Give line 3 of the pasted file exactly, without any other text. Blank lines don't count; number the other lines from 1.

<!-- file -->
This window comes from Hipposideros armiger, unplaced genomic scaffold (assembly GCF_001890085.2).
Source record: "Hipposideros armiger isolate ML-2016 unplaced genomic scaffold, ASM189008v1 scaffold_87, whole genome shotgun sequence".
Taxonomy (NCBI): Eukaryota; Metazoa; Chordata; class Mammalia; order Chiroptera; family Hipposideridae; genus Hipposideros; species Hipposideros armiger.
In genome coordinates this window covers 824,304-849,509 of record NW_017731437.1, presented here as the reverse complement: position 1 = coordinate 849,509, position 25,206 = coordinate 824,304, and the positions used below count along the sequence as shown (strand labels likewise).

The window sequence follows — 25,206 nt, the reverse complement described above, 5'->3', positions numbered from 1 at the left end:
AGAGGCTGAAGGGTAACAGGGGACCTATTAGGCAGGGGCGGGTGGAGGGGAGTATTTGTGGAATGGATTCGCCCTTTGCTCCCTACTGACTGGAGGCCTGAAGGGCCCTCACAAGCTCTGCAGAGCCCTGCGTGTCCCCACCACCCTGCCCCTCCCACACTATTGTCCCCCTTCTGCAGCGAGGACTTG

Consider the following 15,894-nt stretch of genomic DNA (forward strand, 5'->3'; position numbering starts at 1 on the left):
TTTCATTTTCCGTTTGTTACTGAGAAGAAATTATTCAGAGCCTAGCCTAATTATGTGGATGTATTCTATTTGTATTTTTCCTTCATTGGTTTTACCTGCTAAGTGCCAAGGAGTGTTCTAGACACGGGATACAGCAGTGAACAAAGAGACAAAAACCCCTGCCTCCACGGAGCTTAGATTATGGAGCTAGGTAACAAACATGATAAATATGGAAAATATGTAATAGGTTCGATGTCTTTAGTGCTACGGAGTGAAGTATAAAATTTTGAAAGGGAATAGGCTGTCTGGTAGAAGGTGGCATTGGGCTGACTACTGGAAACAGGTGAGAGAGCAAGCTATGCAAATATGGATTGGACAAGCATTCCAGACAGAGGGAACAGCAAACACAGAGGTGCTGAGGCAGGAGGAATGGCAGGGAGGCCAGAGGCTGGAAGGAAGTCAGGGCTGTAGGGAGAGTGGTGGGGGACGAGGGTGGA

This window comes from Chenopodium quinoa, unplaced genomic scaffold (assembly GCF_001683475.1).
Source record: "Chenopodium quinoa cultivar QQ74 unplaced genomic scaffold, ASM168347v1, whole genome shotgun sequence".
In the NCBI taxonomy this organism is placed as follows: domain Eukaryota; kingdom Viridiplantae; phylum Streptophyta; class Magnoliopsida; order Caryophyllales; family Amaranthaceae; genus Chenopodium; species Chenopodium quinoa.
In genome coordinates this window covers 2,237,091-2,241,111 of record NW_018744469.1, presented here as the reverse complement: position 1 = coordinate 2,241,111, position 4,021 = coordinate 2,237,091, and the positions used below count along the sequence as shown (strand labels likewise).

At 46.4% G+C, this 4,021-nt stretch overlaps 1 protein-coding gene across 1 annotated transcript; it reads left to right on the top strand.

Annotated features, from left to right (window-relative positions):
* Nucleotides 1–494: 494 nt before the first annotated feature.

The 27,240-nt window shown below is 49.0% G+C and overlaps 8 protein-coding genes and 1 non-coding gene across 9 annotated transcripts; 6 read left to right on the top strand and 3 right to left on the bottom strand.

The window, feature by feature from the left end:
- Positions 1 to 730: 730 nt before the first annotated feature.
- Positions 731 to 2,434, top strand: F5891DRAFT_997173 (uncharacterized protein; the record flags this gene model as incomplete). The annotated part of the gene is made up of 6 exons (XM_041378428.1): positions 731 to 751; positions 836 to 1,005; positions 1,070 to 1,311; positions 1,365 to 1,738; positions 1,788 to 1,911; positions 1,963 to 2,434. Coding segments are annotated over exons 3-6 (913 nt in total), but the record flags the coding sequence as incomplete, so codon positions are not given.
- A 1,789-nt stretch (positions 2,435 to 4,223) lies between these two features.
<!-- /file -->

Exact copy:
Taxonomy (NCBI): Eukaryota; Metazoa; Chordata; class Mammalia; order Chiroptera; family Hipposideridae; genus Hipposideros; species Hipposideros armiger.